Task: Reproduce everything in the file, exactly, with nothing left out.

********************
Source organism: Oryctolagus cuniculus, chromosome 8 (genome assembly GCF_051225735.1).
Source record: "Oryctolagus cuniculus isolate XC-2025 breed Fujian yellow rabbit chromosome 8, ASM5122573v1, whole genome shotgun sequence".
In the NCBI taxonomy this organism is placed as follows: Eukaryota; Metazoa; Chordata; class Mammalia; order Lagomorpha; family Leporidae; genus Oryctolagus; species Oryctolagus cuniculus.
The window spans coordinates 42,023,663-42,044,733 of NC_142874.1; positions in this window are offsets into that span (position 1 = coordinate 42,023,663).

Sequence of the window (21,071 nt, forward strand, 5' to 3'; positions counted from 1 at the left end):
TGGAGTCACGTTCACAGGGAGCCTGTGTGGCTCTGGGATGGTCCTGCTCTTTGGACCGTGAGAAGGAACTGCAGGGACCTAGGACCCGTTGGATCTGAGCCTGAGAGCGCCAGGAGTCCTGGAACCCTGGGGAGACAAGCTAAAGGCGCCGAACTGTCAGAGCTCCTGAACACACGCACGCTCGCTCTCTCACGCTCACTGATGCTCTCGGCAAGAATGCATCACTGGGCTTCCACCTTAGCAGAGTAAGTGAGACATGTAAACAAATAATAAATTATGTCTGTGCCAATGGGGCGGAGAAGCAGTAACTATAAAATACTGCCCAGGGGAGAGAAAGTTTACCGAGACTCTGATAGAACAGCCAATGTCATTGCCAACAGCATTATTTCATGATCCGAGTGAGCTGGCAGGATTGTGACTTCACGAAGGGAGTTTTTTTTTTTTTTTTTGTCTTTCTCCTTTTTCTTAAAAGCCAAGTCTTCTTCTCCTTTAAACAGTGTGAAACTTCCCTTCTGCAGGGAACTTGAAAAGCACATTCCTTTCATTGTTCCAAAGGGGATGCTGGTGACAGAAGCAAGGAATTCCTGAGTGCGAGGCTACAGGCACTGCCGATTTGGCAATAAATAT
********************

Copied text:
Source organism: Oryctolagus cuniculus, chromosome 8 (genome assembly GCF_051225735.1).
Source record: "Oryctolagus cuniculus isolate XC-2025 breed Fujian yellow rabbit chromosome 8, ASM5122573v1, whole genome shotgun sequence".
In the NCBI taxonomy this organism is placed as follows: Eukaryota; Metazoa; Chordata; class Mammalia; order Lagomorpha; family Leporidae; genus Oryctolagus; species Oryctolagus cuniculus.
The window spans coordinates 42,023,663-42,044,733 of NC_142874.1; positions in this window are offsets into that span (position 1 = coordinate 42,023,663).

Sequence of the window (21,071 nt, forward strand, 5' to 3'; positions counted from 1 at the left end):
TGGAGTCACGTTCACAGGGAGCCTGTGTGGCTCTGGGATGGTCCTGCTCTTTGGACCGTGAGAAGGAACTGCAGGGACCTAGGACCCGTTGGATCTGAGCCTGAGAGCGCCAGGAGTCCTGGAACCCTGGGGAGACAAGCTAAAGGCGCCGAACTGTCAGAGCTCCTGAACACACGCACGCTCGCTCTCTCACGCTCACTGATGCTCTCGGCAAGAATGCATCACTGGGCTTCCACCTTAGCAGAGTAAGTGAGACATGTAAACAAATAATAAATTATGTCTGTGCCAATGGGGCGGAGAAGCAGTAACTATAAAATACTGCCCAGGGGAGAGAAAGTTTACCGAGACTCTGATAGAACAGCCAATGTCATTGCCAACAGCATTATTTCATGATCCGAGTGAGCTGGCAGGATTGTGACTTCACGAAGGGAGTTTTTTTTTTTTTTTTTGTCTTTCTCCTTTTTCTTAAAAGCCAAGTCTTCTTCTCCTTTAAACAGTGTGAAACTTCCCTTCTGCAGGGAACTTGAAAAGCACATTCCTTTCATTGTTCCAAAGGGGATGCTGGTGACAGAAGCAAGGAATTCCTGAGTGCGAGGCTACAGGCACTGCCGATTTGGCAATAAATAT